Obvious enough to those who watch sports. Now take that same intuitive notion and apply it to the natural world. The pressures of the desert, the mountains, the jungle, or the steppe mold human societies into fairly predictable templates, templates which are jam-packed with lessons as to how the world works and how one ought to behave. These lessons, while seemingly remote, are so foundational to the structures of our modern society that they are essentially baked into the psyche of each person. While these lessons, and their subsequent behaviors, are not inalterable or unavoidable, they are often the unrealized starting point upon which most of our decision making is built. In other words, whether you realize it or not, your great-to-the-nth-power-grandfather’s solution to a thorny social problem undoubtedly influenced how you responded to a problem set today.

An example may be in order. If you’re reading this, odds are you are a product of Western society. If you’re a Westerner, odds are you grew up speaking an Indo-European language. If you grew up speaking an Indo-European language, odds are your culture stems from the migrations of the early Indo-European tribes. These tribes were the first pastoralists. That means they were among the first humans to domesticate horses, keep livestock for meat and dairy products, and use wagons to move goods.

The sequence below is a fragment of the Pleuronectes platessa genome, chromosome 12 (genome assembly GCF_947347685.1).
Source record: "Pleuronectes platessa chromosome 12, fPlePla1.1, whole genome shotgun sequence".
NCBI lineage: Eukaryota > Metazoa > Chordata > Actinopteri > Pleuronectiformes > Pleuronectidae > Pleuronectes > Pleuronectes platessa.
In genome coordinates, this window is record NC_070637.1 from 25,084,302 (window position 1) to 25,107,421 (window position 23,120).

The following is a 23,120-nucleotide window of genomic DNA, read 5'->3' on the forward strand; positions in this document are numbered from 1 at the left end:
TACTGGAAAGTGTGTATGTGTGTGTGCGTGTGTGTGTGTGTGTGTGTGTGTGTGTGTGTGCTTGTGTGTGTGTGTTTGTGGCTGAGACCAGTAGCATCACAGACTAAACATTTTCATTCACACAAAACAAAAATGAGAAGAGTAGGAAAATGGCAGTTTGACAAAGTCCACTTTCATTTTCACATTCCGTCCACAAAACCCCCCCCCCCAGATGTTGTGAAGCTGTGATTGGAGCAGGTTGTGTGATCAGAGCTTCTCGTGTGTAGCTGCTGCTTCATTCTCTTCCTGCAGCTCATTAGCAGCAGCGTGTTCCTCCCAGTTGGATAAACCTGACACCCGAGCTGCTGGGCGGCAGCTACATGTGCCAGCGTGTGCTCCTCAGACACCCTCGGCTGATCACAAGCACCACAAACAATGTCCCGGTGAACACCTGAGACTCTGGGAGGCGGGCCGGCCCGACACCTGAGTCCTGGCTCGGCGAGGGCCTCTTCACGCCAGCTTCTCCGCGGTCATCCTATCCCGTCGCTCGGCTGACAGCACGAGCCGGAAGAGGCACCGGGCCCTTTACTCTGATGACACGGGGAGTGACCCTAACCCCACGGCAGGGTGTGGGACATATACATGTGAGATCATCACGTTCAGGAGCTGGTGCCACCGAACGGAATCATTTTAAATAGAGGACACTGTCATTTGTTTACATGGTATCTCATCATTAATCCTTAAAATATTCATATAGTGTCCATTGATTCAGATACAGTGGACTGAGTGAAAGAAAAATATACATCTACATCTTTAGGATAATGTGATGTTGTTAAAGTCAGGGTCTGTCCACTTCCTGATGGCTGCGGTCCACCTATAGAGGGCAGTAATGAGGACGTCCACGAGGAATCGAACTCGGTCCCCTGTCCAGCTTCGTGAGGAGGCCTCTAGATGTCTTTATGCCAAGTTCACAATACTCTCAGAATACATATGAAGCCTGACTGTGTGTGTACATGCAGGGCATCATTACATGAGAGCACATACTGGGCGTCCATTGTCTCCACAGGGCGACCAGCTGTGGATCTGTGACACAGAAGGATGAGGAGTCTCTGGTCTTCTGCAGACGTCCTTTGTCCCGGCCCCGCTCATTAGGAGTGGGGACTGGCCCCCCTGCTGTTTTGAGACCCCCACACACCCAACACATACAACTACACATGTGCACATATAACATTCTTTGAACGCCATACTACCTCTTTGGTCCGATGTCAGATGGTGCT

Now, imagine you are an aspiring tribal leader who lives on the great grassy steppe of southern Russia circa 2000 BCE. You’ve got a few close family members, a large herd, and hundreds of cousins who, like you, are mounted warriors. Life is pretty nice, but you want more. What are your options? You could raid other Indo-European pastoralists. But that is hard work. They are also warriors and all you’d get in return is some more cattle, maybe some slaves, and the headache of having to protect your own herd from reprisal attacks.

Bronze age Pastoralists of Central Asia, Image obtained from:

There is another option: attack the sedentary people who live to the south. They are farmers, they are weak and they are tied to the land. They have neither horses nor weapons. You could take their whole harvest, all of their tools, and half the population as slaves and then return to the steppe, confident you’d never be followed.

Only one problem: how do you convince people to join you on this venture? As a tribal leader you could try and simply order others to act. That method works in settled societies. In those lands, if your social inferior disobeys you then you just burn down their house, kill their family, and let their fate serve as a warning to others. They are trapped by their possessions and so must either obey you or suffer the consequences.

But this doesn’t work in a pastoral society such as yours. You have no real coercive power over others. There are no jails, no police, no taxes, no social security numbers. Sure, you are a “leader”, since you have the largest herd, and sure, no one could prevent you from killing someone, but your inferiors aren’t geographically rooted as settled peoples are. They are pastoralists. That means they live on the infinite sea of grass. If they don’t like you, they can just take their horses, herds, and homes and leave. Good luck catching them if they do. Remember, there are only tens of millions of humans on the planet at this point, so there is plenty of room to roam.